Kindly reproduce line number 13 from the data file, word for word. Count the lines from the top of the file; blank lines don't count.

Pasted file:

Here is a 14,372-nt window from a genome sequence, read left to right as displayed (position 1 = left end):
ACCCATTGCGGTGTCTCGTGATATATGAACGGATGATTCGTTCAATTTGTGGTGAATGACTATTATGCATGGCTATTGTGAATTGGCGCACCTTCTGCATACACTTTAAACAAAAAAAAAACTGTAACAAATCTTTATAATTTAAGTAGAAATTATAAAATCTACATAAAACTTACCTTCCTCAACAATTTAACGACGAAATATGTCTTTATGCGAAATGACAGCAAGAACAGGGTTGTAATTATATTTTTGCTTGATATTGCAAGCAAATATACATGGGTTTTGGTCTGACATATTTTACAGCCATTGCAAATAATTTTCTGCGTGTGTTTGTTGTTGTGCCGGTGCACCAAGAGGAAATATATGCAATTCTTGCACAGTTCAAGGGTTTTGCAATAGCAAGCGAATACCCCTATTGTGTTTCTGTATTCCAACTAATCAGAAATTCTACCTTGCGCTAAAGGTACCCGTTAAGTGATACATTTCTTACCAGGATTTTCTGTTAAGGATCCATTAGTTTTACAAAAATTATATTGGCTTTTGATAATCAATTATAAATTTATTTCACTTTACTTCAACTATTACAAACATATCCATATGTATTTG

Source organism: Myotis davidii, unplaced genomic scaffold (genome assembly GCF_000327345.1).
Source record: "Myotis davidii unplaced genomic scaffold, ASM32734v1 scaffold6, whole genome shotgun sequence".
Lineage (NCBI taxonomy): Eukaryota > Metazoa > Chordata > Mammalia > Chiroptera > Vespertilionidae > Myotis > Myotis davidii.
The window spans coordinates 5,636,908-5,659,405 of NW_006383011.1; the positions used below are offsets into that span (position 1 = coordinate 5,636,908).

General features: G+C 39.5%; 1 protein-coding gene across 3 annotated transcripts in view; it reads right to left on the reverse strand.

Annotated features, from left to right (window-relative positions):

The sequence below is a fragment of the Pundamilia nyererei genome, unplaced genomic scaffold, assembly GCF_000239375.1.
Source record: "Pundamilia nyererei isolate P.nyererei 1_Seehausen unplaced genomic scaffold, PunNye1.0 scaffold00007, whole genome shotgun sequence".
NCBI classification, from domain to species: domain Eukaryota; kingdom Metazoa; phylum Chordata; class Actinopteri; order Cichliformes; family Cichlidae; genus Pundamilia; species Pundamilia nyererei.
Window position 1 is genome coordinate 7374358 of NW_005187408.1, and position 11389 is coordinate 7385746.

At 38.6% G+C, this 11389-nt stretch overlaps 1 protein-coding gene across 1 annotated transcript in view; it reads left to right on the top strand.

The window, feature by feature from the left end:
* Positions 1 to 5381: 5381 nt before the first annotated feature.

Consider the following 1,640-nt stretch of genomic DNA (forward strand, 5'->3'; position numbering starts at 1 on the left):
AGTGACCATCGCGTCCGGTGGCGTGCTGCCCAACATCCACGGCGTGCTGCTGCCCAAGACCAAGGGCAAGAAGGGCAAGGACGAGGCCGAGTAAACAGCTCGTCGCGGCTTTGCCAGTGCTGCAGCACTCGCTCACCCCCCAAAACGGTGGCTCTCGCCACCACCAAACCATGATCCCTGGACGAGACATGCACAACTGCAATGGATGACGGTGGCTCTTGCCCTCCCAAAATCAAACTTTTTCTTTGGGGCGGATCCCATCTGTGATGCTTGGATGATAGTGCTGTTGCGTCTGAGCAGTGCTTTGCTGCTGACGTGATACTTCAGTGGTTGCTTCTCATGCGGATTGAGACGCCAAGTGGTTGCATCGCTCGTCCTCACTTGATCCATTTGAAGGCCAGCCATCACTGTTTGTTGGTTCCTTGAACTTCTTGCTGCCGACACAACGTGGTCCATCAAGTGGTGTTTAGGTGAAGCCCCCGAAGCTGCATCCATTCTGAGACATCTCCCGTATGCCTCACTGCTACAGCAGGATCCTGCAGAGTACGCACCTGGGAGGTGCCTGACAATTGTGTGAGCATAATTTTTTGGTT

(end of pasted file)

At 38.6% G+C, this 11389-nt stretch overlaps 1 protein-coding gene across 1 annotated transcript in view; it reads left to right on the top strand.